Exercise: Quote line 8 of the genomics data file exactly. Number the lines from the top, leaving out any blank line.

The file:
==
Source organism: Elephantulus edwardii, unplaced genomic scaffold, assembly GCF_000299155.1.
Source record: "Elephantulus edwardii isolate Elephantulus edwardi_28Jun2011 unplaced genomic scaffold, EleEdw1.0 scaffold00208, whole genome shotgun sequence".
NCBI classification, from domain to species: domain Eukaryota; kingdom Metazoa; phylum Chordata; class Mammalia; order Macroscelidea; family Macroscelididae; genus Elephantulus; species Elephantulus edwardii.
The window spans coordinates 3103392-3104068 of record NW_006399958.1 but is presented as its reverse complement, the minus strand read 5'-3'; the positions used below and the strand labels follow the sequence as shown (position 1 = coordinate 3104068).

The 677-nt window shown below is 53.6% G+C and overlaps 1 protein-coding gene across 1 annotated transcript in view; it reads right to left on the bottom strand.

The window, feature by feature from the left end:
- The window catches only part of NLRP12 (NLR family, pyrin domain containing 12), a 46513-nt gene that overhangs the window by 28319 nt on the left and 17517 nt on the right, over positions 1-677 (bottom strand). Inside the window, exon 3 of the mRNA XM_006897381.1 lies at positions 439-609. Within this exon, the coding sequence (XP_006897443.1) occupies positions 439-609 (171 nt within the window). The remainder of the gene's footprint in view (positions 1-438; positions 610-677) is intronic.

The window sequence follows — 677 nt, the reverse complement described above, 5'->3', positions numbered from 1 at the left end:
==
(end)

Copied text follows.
The window sequence follows — 677 nt, the reverse complement described above, 5'->3', positions numbered from 1 at the left end: